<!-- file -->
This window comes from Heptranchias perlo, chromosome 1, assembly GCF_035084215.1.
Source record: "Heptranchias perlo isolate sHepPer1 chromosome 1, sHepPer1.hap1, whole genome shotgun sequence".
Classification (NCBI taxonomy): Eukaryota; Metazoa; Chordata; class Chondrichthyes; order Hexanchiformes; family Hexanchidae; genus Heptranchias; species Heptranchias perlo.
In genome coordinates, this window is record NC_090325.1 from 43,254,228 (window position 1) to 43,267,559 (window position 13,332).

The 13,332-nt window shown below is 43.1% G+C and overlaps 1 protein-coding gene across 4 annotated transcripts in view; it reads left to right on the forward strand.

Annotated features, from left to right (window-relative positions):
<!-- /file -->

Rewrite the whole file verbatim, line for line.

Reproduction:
This window comes from Heptranchias perlo, chromosome 1, assembly GCF_035084215.1.
Source record: "Heptranchias perlo isolate sHepPer1 chromosome 1, sHepPer1.hap1, whole genome shotgun sequence".
Classification (NCBI taxonomy): Eukaryota; Metazoa; Chordata; class Chondrichthyes; order Hexanchiformes; family Hexanchidae; genus Heptranchias; species Heptranchias perlo.
In genome coordinates, this window is record NC_090325.1 from 43,254,228 (window position 1) to 43,267,559 (window position 13,332).

The 13,332-nt window shown below is 43.1% G+C and overlaps 1 protein-coding gene across 4 annotated transcripts in view; it reads left to right on the forward strand.

Annotated features, from left to right (window-relative positions):